I am writing some code for the analysis of 3D truss structures. The program is a typical implementation of the direct stiffness method for truss elements. While testing it and comparing results to other FEM programs, I encountered the following problem.

When I have a joint with zero-force truss elements (for example a joint where 3 non-coplanar truss elements meet), the forces in these elements do not equal zero, which contradicts the joint equilibrium equation. This only happens for space trusses. When I consider plane trusses and add zero-force joints (for example a joint where two non-colinear truss elements meet), everything works out okay.

I cannot see what causes this problem. Perhaps some additional form of static condensation is needed for the 3D-case?

My thought process is that if the force in an element equals zero, that means that $u_{i} - u_{j} = 0$, where $u_{i}$ and $u_{j}$ are the axial displacements of that element, expressed in its local coordinate system. Simply stated, no elongation means no force. Of course, the whole element can be displaced in a rigid-motion-manner only, if at all.

The problem seems to be the following. Assume you have a 3D truss defined, with no zero-force members. Attach 3 elements to it (i.e. a tetrahedron, which is stable by itself) so that the entire truss is stable again. Assume the joint where these elements meet is unloaded, hence all the forces in the added elements must equal zero. Of course, the other displacements and forces in the truss are not affected by this - it just acts the same as without the added three elements. Hence, the truss would somehow need to "know" that it must be displaced in such a manner that none of the three members is elongated (or contracted), i.e. they can only be displaced as a whole, rigidly.

This seems pretty weird and it hints that perhaps such situations should indeed be treated before the analysis. Then again, the direct stiffness method is, as far as I know, completely general and should be able to calculate any truss.

Further on, for 2D trusses this situation does not seem to arise at all; the zero force members are always recognized correctly by the direct stiffness method.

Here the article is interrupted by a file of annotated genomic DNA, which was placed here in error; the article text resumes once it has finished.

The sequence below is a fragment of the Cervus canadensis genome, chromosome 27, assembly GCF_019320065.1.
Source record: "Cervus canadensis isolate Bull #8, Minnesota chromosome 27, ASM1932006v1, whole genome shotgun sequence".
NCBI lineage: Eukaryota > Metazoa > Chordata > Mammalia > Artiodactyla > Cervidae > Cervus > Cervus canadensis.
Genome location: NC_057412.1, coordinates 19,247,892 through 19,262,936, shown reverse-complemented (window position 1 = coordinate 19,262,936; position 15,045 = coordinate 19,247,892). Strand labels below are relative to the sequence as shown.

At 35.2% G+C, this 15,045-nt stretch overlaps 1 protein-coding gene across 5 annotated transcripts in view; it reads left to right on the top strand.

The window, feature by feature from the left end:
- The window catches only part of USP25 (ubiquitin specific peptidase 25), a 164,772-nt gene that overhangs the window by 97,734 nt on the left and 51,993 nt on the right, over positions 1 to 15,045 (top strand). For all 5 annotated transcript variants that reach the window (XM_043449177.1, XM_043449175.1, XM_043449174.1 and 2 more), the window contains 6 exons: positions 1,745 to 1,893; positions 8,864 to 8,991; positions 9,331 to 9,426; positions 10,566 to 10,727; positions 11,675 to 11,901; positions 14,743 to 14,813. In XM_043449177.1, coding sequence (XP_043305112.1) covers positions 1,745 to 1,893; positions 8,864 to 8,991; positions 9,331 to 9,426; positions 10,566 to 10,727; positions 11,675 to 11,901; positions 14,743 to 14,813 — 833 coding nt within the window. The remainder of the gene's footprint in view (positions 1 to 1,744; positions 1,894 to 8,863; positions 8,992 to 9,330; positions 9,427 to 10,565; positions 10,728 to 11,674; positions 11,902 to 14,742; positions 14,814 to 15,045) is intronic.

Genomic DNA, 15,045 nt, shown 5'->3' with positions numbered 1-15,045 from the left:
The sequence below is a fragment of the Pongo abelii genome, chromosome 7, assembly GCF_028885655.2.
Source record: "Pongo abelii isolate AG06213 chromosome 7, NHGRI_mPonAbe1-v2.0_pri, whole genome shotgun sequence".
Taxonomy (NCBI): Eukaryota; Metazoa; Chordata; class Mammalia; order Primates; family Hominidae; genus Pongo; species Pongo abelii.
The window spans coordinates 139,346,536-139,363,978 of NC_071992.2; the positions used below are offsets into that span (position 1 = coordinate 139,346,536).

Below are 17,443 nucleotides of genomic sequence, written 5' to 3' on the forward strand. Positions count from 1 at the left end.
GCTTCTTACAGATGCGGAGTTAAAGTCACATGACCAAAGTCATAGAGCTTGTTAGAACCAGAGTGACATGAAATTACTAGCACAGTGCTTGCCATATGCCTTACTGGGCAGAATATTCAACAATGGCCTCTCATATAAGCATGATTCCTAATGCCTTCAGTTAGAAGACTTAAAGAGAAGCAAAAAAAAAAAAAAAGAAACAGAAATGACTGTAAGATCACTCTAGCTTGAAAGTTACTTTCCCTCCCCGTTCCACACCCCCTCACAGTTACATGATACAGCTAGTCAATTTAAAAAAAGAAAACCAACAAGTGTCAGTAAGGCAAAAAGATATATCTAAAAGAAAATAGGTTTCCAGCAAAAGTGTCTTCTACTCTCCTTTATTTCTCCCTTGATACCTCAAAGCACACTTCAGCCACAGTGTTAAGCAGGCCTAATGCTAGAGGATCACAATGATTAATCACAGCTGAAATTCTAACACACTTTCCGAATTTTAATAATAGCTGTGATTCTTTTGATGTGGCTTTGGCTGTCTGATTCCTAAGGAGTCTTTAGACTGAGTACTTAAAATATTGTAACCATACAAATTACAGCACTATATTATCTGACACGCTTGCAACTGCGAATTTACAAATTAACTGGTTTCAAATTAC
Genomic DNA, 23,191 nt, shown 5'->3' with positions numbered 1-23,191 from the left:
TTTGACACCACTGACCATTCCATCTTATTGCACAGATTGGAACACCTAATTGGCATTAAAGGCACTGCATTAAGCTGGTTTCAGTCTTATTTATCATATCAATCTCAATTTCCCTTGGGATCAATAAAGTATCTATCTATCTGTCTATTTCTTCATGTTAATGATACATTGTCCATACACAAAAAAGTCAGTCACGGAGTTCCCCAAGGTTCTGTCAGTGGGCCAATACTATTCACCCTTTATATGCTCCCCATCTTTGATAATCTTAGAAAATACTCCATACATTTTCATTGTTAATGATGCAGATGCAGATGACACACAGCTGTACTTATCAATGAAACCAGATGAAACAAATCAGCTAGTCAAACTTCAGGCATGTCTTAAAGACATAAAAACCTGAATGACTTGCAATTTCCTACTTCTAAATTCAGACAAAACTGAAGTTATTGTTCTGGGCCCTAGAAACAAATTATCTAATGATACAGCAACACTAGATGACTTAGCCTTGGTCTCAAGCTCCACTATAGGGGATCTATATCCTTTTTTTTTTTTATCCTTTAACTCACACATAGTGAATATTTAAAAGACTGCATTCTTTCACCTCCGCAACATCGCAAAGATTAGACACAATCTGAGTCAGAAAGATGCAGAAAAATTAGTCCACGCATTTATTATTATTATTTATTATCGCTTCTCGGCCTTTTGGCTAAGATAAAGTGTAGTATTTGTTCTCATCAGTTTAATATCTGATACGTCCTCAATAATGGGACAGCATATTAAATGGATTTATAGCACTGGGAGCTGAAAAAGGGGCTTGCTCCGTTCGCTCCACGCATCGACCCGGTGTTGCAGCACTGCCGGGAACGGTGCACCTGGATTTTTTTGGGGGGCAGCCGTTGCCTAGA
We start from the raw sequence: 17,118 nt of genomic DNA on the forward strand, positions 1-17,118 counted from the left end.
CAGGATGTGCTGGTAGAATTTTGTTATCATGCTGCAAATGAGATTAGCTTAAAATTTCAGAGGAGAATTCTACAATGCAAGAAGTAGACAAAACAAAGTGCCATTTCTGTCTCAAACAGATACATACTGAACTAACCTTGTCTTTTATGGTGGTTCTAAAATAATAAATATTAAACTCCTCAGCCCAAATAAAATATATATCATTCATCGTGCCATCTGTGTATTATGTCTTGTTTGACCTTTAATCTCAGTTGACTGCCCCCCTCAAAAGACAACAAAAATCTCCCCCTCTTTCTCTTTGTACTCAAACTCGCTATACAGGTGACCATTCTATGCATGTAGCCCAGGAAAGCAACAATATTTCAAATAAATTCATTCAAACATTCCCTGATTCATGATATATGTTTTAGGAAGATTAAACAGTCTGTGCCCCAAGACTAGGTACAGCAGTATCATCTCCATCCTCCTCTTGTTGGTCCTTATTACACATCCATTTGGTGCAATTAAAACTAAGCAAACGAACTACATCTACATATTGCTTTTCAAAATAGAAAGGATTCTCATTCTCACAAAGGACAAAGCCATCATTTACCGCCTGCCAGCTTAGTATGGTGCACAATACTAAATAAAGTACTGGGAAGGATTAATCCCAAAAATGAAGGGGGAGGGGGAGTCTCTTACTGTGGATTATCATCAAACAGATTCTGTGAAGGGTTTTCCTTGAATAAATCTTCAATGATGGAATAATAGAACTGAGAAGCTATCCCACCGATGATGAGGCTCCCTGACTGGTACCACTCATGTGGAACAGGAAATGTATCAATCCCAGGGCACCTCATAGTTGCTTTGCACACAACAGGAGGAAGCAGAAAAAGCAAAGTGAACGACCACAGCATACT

Below is an example of a truss where I encounter the problem. The image represents the element and node labeling of the truss.

From equilibrium of node 10013 (the upmost node), it follows that the forces in elements 112, 114 and 116 must equal zero. But, the program only calculated zero force in element 114. The forces in elements 112 and 116 are of order of magnitude similar to the other forces in the truss.

When I remove elements 112, 114 and 116, all the forces in the truss are calculated correctly when compared to another FEM solver (up to 3% difference, as mentioned above).

3D truss example

  • $\begingroup$ That does seem odd - if you have a member in x, a member in y, and a member in z, and a force in x, does it have force in the y/z members, or just the x? $\endgroup$
    – Mark
    Jul 1, 2015 at 21:47
  • $\begingroup$ Does your code work if you manually remove the zero-force member? Is it a situation where you want to check for zero-force members before starting the analysis? $\endgroup$
    – hazzey
    Jul 2, 2015 at 4:50
  • $\begingroup$ Mark, I did not try it out for the "orthogonal" case you mentioned, I will later today. $\endgroup$ Jul 2, 2015 at 5:43
  • $\begingroup$ hazzey, the code works when I remove the zero-force members. There are sometimes differences (cca 1% - 3%) when comparing displacements and forces with other FEM packages, but this seems okay. Also, I'm not sure I should implement zero-force checking before starting the analysis, since the direct stiffness method is completely general and should recognize this automatically. $\endgroup$ Jul 2, 2015 at 5:45
  • $\begingroup$ The fact you mention deflection intrigues me. As 0-force truss members, you wouldn't measure deflection for determining forces, or recalculate based upon deflection. My FEA book is back in the office, so I'd have to look at that in the morning. Treating everything as bendable beams, if you had a single force in the direction of 110 on node 10000, then you'd definitely have a registered deflection in 112 and 116 (and therefore forces) with (minimal) force on 114. So maybe you have something still acting "beam" when it should be "truss". $\endgroup$
    – Mark
    Jul 9, 2015 at 0:45

1 Answer 1


Just to let you know, I solved the problem. The element stiffness matrices had an error due to a typo, actually they were not even symmetric! Moral of the story: it's good to test for symmetry when you write a function which produces an element stiffness matrix. Anyway, thanks to all for your efforts and replies.


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